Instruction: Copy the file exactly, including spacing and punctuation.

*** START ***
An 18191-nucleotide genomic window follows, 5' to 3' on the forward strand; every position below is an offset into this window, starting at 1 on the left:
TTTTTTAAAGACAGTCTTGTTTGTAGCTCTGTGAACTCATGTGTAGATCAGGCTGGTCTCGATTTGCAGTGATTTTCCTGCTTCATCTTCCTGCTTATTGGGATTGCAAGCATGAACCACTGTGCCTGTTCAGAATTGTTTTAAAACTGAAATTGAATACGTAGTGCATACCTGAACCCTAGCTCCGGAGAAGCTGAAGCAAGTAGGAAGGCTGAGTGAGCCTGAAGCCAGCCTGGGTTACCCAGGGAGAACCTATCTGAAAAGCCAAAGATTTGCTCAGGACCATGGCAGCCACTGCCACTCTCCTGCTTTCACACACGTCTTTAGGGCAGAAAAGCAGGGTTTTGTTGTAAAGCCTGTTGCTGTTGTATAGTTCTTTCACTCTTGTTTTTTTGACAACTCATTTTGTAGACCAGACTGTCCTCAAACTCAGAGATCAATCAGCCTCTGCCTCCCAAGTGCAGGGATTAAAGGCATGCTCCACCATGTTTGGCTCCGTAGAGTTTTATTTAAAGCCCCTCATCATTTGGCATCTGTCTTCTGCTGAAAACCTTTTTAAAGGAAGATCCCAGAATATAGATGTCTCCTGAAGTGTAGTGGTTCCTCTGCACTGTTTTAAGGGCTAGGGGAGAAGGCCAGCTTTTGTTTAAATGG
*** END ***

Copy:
An 18191-nucleotide genomic window follows, 5' to 3' on the forward strand; every position below is an offset into this window, starting at 1 on the left:
TTTTTTAAAGACAGTCTTGTTTGTAGCTCTGTGAACTCATGTGTAGATCAGGCTGGTCTCGATTTGCAGTGATTTTCCTGCTTCATCTTCCTGCTTATTGGGATTGCAAGCATGAACCACTGTGCCTGTTCAGAATTGTTTTAAAACTGAAATTGAATACGTAGTGCATACCTGAACCCTAGCTCCGGAGAAGCTGAAGCAAGTAGGAAGGCTGAGTGAGCCTGAAGCCAGCCTGGGTTACCCAGGGAGAACCTATCTGAAAAGCCAAAGATTTGCTCAGGACCATGGCAGCCACTGCCACTCTCCTGCTTTCACACACGTCTTTAGGGCAGAAAAGCAGGGTTTTGTTGTAAAGCCTGTTGCTGTTGTATAGTTCTTTCACTCTTGTTTTTTTGACAACTCATTTTGTAGACCAGACTGTCCTCAAACTCAGAGATCAATCAGCCTCTGCCTCCCAAGTGCAGGGATTAAAGGCATGCTCCACCATGTTTGGCTCCGTAGAGTTTTATTTAAAGCCCCTCATCATTTGGCATCTGTCTTCTGCTGAAAACCTTTTTAAAGGAAGATCCCAGAATATAGATGTCTCCTGAAGTGTAGTGGTTCCTCTGCACTGTTTTAAGGGCTAGGGGAGAAGGCCAGCTTTTGTTTAAATGG